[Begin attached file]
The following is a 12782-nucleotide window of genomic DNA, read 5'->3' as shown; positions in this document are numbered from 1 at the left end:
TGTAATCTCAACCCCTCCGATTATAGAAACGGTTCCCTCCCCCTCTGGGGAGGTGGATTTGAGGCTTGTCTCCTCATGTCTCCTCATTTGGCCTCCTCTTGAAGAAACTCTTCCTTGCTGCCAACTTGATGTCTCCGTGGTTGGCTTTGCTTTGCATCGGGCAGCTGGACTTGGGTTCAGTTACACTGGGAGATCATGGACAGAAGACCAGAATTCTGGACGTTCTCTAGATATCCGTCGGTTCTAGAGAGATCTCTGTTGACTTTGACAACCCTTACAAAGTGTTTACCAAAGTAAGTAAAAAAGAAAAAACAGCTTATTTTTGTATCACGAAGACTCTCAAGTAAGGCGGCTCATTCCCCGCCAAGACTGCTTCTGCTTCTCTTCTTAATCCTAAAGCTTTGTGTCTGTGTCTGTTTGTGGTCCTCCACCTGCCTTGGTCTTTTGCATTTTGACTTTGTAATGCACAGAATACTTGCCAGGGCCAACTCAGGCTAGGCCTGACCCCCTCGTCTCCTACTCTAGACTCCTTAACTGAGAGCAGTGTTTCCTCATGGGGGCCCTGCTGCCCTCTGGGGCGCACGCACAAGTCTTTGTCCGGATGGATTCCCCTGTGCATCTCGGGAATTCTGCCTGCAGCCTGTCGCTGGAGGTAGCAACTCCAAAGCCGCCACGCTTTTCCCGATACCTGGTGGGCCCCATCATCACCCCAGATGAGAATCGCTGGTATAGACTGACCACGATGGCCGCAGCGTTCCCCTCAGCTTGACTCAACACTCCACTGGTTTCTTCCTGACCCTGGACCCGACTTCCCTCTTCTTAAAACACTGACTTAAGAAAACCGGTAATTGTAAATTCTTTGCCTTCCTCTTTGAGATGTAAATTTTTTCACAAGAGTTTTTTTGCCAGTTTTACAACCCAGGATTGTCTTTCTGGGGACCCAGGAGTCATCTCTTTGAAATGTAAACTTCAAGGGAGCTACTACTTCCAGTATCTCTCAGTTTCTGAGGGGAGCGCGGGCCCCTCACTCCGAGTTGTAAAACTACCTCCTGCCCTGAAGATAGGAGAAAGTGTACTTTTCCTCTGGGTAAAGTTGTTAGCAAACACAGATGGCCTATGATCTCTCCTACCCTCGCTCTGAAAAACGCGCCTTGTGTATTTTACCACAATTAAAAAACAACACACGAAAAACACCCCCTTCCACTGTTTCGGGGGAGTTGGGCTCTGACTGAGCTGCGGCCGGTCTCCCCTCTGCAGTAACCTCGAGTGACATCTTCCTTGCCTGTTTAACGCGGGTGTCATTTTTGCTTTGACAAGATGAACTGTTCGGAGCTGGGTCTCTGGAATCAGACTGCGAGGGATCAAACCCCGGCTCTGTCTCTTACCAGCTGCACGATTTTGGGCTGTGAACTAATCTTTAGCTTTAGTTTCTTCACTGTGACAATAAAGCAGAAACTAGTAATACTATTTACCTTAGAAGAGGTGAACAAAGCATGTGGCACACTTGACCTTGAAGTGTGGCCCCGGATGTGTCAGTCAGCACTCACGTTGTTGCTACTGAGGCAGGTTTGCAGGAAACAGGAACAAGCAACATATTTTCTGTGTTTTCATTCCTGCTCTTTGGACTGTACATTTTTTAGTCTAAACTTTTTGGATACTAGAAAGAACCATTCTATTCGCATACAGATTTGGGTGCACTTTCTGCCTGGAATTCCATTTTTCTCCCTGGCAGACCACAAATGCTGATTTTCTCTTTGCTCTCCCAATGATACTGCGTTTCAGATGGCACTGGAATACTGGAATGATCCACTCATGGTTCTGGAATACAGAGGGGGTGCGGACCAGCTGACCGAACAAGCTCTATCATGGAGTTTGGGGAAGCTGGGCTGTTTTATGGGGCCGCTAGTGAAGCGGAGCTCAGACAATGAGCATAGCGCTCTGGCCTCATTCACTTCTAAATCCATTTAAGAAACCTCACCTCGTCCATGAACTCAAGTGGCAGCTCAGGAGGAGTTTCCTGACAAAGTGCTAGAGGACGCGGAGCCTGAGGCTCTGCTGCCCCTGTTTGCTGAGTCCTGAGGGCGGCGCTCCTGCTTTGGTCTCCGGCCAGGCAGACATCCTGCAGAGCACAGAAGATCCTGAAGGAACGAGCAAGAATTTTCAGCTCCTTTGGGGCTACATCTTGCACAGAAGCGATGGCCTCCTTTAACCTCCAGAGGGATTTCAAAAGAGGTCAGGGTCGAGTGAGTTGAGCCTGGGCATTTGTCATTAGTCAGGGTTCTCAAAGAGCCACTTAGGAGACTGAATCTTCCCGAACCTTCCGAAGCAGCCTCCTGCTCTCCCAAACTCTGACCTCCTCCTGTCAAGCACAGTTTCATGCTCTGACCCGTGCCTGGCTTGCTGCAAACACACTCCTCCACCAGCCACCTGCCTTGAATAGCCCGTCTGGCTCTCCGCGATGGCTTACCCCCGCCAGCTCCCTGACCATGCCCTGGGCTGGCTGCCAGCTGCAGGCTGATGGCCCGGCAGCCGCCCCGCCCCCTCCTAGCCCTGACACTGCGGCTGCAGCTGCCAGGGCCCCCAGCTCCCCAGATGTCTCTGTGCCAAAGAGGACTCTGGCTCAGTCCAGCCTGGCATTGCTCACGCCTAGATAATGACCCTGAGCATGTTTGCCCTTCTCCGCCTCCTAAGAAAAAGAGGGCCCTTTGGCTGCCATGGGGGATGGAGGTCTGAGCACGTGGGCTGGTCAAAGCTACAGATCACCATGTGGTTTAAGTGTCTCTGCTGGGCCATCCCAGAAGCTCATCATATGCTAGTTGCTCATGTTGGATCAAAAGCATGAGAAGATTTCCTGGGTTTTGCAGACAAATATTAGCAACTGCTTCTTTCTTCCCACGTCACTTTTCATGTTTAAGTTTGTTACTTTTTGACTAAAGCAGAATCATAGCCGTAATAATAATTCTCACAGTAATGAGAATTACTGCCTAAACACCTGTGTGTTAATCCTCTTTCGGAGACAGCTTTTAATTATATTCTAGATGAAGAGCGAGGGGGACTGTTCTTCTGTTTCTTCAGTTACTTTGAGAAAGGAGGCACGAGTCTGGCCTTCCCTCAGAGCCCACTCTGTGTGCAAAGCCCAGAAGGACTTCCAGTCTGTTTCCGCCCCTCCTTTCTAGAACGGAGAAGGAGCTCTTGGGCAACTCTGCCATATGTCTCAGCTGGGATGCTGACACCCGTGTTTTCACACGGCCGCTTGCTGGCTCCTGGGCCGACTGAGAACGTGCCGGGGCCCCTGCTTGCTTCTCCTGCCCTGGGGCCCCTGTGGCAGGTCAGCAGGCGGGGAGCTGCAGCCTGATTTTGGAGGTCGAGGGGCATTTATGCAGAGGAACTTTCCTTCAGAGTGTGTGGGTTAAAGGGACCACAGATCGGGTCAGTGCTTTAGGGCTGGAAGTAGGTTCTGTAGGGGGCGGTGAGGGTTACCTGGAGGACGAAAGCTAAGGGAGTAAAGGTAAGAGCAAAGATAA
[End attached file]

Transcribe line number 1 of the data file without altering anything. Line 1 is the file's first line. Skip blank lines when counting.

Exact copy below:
The following is a 12782-nucleotide window of genomic DNA, read 5'->3' as shown; positions in this document are numbered from 1 at the left end: